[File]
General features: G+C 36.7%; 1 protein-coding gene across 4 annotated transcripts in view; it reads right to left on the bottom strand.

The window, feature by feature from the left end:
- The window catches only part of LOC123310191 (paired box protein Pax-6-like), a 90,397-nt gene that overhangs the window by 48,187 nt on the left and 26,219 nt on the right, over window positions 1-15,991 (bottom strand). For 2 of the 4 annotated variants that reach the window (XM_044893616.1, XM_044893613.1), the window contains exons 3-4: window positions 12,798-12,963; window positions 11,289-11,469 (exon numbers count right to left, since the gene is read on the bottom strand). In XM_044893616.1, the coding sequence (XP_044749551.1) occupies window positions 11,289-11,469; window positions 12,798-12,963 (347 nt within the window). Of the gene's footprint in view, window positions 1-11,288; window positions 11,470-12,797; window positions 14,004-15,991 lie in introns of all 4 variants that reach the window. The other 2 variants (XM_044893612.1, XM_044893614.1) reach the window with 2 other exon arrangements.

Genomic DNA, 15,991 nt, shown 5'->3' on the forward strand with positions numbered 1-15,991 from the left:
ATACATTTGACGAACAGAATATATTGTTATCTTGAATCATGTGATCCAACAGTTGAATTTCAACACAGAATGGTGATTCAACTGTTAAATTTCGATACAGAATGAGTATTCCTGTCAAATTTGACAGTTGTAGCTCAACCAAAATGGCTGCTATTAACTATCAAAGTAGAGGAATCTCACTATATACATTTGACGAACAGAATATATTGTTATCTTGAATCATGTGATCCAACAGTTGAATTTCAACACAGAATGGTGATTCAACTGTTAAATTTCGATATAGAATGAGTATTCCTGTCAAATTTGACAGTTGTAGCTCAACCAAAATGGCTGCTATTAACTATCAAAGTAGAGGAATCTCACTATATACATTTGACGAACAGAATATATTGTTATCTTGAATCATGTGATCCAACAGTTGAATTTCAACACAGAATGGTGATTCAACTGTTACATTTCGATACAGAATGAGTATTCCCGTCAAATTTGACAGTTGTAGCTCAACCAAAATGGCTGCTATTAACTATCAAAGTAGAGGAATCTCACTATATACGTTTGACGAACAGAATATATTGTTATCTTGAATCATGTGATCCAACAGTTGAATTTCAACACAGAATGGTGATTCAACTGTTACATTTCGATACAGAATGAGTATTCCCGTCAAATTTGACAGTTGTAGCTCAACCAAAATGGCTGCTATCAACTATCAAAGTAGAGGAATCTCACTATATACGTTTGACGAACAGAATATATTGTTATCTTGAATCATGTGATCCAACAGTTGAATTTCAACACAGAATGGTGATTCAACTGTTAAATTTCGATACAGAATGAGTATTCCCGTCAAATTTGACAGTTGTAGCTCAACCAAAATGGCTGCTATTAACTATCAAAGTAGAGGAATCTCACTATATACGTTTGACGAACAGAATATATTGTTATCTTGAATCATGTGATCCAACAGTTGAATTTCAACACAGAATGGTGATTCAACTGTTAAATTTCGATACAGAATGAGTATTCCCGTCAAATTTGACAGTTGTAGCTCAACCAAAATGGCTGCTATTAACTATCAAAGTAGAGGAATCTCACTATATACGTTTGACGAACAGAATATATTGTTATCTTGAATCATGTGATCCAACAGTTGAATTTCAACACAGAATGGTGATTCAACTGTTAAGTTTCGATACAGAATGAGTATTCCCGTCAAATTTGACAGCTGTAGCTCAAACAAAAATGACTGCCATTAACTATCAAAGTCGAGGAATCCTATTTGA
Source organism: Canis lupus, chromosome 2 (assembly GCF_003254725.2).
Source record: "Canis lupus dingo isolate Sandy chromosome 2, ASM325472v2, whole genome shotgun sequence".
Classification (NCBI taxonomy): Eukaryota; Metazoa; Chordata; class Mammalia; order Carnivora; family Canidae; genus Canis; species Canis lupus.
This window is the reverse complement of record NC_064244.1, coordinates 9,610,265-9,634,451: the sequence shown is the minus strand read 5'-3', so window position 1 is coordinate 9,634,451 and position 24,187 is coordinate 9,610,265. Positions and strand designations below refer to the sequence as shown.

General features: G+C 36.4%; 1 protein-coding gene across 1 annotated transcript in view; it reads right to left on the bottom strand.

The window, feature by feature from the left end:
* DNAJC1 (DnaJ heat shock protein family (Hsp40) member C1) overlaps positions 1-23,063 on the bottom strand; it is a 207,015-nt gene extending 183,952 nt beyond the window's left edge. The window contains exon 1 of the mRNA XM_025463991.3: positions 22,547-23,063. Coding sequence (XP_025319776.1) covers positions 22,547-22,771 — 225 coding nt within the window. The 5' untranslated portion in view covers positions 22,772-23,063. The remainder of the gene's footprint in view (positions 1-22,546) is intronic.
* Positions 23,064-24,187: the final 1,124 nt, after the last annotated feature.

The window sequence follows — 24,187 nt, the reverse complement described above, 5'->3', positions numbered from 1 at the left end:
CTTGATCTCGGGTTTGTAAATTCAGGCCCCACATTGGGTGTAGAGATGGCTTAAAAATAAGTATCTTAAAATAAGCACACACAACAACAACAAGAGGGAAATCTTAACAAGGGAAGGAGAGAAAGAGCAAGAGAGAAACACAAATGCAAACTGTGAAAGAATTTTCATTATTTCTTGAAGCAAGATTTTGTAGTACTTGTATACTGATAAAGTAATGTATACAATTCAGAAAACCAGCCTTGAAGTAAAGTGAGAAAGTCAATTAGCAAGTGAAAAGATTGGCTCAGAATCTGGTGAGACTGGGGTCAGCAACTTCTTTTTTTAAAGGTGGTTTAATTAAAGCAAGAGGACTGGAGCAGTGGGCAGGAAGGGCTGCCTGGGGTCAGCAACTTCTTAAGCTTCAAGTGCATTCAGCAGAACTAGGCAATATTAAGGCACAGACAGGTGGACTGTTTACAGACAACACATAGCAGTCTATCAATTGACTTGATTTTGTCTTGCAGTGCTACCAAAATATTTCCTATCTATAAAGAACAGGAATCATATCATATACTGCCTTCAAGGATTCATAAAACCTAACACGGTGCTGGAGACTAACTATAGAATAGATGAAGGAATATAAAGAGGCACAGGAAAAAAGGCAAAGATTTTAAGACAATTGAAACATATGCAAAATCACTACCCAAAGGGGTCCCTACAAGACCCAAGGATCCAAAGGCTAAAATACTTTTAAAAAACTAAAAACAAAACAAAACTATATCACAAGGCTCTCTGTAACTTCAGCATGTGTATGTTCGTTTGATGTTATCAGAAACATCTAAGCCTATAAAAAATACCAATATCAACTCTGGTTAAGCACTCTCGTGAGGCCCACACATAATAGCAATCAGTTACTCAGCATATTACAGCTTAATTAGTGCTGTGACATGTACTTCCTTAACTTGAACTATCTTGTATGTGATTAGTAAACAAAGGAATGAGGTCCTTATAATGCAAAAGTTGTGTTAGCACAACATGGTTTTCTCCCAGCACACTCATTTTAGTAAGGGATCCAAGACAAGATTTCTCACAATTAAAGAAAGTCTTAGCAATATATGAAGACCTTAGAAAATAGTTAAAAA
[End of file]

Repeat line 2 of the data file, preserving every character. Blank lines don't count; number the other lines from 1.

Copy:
The window, feature by feature from the left end: